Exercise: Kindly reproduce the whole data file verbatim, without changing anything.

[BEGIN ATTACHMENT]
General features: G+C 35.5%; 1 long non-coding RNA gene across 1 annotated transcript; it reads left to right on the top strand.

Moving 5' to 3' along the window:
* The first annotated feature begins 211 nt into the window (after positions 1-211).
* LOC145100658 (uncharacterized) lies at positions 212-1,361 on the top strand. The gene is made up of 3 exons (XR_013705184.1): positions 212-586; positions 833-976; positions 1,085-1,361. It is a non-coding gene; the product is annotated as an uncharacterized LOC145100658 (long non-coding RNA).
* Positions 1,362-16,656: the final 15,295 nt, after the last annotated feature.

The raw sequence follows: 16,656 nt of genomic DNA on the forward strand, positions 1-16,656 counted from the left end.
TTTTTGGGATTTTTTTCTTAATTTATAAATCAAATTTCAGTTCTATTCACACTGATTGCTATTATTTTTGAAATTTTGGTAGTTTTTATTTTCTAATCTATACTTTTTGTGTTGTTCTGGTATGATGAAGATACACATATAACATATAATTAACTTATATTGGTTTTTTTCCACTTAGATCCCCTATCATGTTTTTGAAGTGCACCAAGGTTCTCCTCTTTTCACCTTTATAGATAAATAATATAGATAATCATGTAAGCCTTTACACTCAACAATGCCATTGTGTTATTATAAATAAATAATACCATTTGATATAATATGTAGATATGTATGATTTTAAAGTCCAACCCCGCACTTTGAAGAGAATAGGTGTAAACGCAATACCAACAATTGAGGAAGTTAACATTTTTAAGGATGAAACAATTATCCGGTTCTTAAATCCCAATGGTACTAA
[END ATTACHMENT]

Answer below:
General features: G+C 35.5%; 1 long non-coding RNA gene across 1 annotated transcript; it reads left to right on the top strand.

Moving 5' to 3' along the window:
* The first annotated feature begins 211 nt into the window (after positions 1-211).
* LOC145100658 (uncharacterized) lies at positions 212-1,361 on the top strand. The gene is made up of 3 exons (XR_013705184.1): positions 212-586; positions 833-976; positions 1,085-1,361. It is a non-coding gene; the product is annotated as an uncharacterized LOC145100658 (long non-coding RNA).
* Positions 1,362-16,656: the final 15,295 nt, after the last annotated feature.

The raw sequence follows: 16,656 nt of genomic DNA on the forward strand, positions 1-16,656 counted from the left end.
TTTTTGGGATTTTTTTCTTAATTTATAAATCAAATTTCAGTTCTATTCACACTGATTGCTATTATTTTTGAAATTTTGGTAGTTTTTATTTTCTAATCTATACTTTTTGTGTTGTTCTGGTATGATGAAGATACACATATAACATATAATTAACTTATATTGGTTTTTTTCCACTTAGATCCCCTATCATGTTTTTGAAGTGCACCAAGGTTCTCCTCTTTTCACCTTTATAGATAAATAATATAGATAATCATGTAAGCCTTTACACTCAACAATGCCATTGTGTTATTATAAATAAATAATACCATTTGATATAATATGTAGATATGTATGATTTTAAAGTCCAACCCCGCACTTTGAAGAGAATAGGTGTAAACGCAATACCAACAATTGAGGAAGTTAACATTTTTAAGGATGAAACAATTATCCGGTTCTTAAATCCCAATGGTACTAA